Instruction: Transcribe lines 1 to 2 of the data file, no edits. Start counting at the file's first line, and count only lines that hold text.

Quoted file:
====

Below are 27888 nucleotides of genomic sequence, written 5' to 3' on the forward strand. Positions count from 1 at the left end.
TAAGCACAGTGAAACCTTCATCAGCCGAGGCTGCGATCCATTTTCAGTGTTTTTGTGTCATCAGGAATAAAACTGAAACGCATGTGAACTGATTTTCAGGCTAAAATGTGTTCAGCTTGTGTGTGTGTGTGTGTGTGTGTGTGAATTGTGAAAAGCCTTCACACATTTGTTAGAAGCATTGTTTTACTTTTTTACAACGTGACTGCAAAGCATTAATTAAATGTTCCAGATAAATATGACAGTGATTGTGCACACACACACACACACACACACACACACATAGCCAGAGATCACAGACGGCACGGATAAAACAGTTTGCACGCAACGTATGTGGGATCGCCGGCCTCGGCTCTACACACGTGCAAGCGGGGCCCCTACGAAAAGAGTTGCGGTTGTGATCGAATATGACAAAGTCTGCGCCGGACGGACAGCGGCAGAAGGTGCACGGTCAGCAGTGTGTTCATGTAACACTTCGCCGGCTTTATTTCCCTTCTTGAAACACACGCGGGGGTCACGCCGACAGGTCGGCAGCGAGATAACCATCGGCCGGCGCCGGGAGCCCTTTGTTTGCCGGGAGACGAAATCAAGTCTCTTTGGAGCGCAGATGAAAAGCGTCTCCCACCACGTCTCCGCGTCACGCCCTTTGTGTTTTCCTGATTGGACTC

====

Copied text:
Below are 27888 nucleotides of genomic sequence, written 5' to 3' on the forward strand. Positions count from 1 at the left end.
TAAGCACAGTGAAACCTTCATCAGCCGAGGCTGCGATCCATTTTCAGTGTTTTTGTGTCATCAGGAATAAAACTGAAACGCATGTGAACTGATTTTCAGGCTAAAATGTGTTCAGCTTGTGTGTGTGTGTGTGTGTGTGTGTGAATTGTGAAAAGCCTTCACACATTTGTTAGAAGCATTGTTTTACTTTTTTACAACGTGACTGCAAAGCATTAATTAAATGTTCCAGATAAATATGACAGTGATTGTGCACACACACACACACACACACACACACACATAGCCAGAGATCACAGACGGCACGGATAAAACAGTTTGCACGCAACGTATGTGGGATCGCCGGCCTCGGCTCTACACACGTGCAAGCGGGGCCCCTACGAAAAGAGTTGCGGTTGTGATCGAATATGACAAAGTCTGCGCCGGACGGACAGCGGCAGAAGGTGCACGGTCAGCAGTGTGTTCATGTAACACTTCGCCGGCTTTATTTCCCTTCTTGAAACACACGCGGGGGTCACGCCGACAGGTCGGCAGCGAGATAACCATCGGCCGGCGCCGGGAGCCCTTTGTTTGCCGGGAGACGAAATCAAGTCTCTTTGGAGCGCAGATGAAAAGCGTCTCCCACCACGTCTCCGCGTCACGCCCTTTGTGTTTTCCTGATTGGACTC